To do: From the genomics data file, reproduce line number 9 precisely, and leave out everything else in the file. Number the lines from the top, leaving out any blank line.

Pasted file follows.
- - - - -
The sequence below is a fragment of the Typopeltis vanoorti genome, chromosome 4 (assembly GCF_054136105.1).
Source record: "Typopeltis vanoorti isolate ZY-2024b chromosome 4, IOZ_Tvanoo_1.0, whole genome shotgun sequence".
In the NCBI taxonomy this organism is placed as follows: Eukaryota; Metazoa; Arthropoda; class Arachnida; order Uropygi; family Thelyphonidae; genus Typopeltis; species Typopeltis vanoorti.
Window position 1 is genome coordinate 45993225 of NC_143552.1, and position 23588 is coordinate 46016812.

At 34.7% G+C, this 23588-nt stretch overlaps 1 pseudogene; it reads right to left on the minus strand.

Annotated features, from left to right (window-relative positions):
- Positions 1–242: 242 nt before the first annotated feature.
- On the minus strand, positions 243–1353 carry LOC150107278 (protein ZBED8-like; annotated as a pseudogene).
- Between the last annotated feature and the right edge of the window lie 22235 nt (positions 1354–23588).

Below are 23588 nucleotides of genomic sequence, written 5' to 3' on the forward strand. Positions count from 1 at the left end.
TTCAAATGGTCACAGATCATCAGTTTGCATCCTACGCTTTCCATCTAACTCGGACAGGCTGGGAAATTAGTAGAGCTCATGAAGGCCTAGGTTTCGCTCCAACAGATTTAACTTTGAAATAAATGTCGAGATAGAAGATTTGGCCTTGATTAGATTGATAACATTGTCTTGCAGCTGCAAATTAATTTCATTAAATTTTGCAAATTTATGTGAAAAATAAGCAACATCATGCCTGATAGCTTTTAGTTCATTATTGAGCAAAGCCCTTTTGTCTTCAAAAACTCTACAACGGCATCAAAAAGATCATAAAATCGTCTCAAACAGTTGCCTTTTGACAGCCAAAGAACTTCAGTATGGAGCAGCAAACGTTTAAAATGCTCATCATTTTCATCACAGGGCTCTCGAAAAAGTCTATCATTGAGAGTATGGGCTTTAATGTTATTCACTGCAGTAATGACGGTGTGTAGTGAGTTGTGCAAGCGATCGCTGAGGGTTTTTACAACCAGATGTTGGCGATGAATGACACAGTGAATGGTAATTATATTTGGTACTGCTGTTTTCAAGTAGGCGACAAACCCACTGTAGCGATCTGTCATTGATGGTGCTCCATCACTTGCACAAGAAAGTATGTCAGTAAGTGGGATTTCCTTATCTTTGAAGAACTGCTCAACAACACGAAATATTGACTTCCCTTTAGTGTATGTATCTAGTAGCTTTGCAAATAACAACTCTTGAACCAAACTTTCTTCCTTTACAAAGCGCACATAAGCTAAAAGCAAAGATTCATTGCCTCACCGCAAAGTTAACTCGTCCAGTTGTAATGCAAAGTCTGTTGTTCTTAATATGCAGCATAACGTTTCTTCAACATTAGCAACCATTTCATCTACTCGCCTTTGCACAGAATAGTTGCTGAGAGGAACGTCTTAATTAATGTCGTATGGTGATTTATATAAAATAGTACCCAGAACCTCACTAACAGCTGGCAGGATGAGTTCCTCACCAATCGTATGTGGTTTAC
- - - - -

- Between the last annotated feature and the right edge of the window lie 22235 nt (positions 1354–23588).